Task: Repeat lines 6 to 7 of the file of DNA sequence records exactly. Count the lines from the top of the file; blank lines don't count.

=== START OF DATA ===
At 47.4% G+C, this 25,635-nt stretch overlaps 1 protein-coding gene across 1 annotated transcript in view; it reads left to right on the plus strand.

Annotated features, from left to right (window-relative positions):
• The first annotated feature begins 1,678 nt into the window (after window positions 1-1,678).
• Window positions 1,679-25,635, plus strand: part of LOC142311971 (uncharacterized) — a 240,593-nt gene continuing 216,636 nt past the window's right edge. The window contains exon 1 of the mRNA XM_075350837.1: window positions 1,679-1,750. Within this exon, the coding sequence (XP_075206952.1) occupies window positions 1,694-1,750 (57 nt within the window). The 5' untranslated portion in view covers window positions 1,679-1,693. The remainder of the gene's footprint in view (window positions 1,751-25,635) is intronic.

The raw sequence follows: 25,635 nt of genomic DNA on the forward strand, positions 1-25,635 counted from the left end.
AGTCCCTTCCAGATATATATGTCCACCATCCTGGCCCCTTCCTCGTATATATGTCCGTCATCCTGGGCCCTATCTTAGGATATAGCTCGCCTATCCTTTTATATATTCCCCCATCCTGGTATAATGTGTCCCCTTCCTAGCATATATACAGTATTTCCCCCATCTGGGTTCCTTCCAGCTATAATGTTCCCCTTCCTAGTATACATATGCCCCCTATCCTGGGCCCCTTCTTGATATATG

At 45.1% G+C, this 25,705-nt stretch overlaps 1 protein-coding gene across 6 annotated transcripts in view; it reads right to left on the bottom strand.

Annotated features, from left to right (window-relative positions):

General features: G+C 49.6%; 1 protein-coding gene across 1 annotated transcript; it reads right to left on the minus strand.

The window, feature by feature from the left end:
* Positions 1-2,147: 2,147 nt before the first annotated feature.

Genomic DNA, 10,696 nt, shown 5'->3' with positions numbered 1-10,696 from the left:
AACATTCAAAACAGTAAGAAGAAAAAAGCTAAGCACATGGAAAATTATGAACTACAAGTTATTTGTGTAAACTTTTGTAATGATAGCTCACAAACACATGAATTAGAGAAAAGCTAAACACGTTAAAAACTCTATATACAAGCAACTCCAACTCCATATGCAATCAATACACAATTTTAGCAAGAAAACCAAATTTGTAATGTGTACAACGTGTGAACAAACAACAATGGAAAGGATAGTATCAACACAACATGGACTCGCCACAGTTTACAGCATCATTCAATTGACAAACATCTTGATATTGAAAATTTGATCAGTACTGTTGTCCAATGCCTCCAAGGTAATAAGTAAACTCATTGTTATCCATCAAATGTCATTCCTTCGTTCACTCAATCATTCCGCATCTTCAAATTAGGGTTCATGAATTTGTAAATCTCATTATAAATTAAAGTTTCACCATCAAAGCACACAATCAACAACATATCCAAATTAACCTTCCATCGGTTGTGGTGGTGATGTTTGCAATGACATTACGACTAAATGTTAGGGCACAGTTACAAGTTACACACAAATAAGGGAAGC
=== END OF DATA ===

AGTCCCTTCCAGATATATATGTCCACCATCCTGGCCCCTTCCTCGTATATATGTCCGTCATCCTGGGCCCTATCTTAGGATATAGCTCGCCTATCCTTTTATATATTCCCCCATCCTGGTATAATGTGTCCCCTTCCTAGCATATATACAGTATTTCCCCCATCTGGGTTCCTTCCAGCTATAATGTTCCCCTTCCTAGTATACATATGCCCCCTATCCTGGGCCCCTTCTTGATATATG

At 45.1% G+C, this 25,705-nt stretch overlaps 1 protein-coding gene across 6 annotated transcripts in view; it reads right to left on the bottom strand.